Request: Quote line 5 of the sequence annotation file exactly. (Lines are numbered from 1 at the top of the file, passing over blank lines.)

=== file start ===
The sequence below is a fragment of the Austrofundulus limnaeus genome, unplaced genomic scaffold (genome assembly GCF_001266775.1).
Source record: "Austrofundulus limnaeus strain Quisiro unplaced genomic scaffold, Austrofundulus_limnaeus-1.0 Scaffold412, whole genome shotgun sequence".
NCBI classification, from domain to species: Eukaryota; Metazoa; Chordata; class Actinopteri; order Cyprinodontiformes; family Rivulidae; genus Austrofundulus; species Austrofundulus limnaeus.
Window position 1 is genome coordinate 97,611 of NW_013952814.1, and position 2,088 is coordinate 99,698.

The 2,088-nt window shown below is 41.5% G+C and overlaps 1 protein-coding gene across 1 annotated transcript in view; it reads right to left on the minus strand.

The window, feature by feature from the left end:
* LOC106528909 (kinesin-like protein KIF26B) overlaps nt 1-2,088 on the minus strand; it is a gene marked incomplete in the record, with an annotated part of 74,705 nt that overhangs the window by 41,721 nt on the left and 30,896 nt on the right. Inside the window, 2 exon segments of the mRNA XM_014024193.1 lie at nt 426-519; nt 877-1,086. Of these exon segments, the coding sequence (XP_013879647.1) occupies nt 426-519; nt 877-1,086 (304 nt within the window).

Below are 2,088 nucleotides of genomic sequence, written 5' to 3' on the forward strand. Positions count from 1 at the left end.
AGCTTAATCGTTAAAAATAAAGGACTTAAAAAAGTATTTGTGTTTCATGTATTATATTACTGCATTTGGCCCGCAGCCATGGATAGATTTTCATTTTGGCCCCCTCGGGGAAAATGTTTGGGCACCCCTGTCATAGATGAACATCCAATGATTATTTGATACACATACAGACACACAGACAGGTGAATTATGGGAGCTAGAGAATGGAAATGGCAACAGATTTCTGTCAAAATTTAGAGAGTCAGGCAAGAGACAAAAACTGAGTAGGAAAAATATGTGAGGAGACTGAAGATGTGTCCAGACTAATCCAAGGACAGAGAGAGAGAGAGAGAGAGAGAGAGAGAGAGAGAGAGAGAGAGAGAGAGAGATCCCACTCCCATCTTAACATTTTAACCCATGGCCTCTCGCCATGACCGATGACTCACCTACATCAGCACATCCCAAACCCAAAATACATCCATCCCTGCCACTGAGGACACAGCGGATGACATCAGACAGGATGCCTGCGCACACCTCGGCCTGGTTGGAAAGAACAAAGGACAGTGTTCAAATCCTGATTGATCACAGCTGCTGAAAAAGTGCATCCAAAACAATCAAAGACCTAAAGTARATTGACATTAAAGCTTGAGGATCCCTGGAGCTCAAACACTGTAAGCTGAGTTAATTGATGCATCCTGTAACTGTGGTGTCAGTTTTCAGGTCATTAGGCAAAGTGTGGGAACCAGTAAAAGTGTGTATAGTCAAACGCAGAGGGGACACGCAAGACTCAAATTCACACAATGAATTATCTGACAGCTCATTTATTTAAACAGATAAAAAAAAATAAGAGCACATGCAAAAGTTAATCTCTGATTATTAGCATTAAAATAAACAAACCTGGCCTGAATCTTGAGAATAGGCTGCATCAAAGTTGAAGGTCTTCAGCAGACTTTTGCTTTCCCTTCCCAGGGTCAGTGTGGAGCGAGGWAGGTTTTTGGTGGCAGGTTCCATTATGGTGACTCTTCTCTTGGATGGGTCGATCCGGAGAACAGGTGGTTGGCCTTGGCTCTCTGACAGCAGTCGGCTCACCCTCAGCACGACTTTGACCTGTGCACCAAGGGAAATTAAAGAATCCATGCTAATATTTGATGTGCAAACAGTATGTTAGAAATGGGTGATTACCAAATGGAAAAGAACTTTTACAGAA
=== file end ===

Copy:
The 2,088-nt window shown below is 41.5% G+C and overlaps 1 protein-coding gene across 1 annotated transcript in view; it reads right to left on the minus strand.